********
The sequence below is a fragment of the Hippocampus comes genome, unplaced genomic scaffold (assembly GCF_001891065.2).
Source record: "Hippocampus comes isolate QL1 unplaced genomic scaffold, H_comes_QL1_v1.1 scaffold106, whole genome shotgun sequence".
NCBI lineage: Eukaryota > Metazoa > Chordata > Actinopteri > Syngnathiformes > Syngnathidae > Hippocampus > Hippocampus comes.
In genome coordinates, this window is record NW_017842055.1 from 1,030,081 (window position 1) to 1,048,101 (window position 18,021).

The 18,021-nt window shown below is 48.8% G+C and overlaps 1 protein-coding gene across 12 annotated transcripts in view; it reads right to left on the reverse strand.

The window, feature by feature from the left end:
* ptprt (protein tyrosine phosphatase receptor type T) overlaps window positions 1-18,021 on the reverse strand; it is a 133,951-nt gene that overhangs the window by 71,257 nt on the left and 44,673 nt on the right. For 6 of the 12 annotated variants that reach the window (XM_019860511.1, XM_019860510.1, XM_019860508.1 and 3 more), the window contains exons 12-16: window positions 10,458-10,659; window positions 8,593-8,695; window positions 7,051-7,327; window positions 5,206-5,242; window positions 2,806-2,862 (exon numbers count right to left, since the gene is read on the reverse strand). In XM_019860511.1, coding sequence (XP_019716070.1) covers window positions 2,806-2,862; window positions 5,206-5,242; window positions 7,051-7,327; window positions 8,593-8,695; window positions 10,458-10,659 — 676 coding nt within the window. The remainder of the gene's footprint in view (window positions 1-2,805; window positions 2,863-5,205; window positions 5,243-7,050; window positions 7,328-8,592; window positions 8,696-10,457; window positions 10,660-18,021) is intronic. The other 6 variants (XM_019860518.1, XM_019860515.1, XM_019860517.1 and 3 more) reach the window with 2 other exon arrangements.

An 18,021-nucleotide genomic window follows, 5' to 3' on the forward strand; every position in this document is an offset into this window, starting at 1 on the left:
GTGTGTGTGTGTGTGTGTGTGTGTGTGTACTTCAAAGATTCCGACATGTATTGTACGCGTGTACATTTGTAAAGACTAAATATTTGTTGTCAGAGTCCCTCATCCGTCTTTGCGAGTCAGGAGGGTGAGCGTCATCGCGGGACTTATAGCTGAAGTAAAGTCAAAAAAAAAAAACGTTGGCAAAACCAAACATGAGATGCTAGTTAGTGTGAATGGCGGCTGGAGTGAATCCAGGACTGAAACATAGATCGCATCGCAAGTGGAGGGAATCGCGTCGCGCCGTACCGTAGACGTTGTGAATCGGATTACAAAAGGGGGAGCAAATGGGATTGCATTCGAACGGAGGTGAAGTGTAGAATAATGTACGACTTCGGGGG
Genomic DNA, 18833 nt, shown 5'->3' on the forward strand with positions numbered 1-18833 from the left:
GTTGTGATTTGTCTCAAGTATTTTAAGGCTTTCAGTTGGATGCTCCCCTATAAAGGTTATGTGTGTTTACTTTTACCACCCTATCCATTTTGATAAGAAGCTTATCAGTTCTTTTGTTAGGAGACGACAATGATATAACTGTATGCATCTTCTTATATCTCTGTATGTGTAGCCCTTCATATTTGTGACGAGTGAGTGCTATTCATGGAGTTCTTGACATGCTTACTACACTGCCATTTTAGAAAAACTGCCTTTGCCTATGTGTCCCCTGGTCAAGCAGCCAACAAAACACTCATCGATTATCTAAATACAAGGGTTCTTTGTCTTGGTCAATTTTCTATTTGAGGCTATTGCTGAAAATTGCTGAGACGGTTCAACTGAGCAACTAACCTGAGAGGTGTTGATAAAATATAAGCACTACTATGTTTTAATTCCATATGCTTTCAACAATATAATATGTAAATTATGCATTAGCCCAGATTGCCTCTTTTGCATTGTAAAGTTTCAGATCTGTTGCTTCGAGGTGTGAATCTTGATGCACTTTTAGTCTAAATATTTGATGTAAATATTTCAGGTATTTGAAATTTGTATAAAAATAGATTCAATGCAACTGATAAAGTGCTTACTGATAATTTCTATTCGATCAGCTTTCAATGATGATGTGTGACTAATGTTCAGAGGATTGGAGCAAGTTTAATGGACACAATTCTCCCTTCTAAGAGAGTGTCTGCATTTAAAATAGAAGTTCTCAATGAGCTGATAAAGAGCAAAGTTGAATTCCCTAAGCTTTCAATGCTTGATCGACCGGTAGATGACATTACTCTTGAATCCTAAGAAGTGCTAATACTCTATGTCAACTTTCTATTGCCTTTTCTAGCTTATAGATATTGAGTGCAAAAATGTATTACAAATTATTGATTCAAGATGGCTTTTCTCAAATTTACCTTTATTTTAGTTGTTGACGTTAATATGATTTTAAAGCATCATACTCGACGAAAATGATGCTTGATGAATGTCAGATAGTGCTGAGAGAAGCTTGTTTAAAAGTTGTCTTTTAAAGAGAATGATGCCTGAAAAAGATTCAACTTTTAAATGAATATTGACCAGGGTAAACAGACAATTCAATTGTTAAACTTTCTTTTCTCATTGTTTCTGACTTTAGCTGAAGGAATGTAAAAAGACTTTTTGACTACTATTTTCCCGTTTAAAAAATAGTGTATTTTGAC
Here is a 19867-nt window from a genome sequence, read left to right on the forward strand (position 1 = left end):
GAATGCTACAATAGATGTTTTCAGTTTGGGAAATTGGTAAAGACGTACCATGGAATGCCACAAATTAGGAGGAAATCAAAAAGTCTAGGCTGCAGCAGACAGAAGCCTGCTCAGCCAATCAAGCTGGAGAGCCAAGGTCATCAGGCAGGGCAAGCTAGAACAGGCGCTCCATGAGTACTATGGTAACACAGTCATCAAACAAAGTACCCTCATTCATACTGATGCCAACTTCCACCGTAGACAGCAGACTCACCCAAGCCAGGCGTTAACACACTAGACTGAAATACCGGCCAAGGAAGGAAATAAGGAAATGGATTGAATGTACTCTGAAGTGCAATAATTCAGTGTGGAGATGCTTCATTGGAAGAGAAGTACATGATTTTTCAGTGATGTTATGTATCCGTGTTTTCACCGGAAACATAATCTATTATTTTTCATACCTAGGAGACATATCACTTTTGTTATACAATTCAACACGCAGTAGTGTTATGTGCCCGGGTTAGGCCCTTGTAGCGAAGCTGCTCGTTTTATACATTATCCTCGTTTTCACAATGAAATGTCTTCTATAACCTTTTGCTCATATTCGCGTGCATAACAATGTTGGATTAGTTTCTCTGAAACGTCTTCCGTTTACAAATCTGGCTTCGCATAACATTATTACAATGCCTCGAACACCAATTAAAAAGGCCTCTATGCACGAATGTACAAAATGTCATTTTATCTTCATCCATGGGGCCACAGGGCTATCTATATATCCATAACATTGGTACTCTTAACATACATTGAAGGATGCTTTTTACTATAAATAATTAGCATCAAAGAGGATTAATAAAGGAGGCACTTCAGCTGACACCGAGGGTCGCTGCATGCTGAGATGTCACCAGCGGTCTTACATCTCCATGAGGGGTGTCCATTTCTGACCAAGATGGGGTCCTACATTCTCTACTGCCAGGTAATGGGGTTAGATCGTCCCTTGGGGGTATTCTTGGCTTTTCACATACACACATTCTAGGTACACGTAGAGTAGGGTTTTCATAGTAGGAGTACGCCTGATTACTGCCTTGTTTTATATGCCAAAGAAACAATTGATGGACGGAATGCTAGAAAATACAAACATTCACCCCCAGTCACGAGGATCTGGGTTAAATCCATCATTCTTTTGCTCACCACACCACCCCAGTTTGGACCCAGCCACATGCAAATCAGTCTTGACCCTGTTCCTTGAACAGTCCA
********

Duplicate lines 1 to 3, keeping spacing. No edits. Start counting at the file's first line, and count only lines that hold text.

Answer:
The sequence below is a fragment of the Hippocampus comes genome, unplaced genomic scaffold (assembly GCF_001891065.2).
Source record: "Hippocampus comes isolate QL1 unplaced genomic scaffold, H_comes_QL1_v1.1 scaffold106, whole genome shotgun sequence".
NCBI lineage: Eukaryota > Metazoa > Chordata > Actinopteri > Syngnathiformes > Syngnathidae > Hippocampus > Hippocampus comes.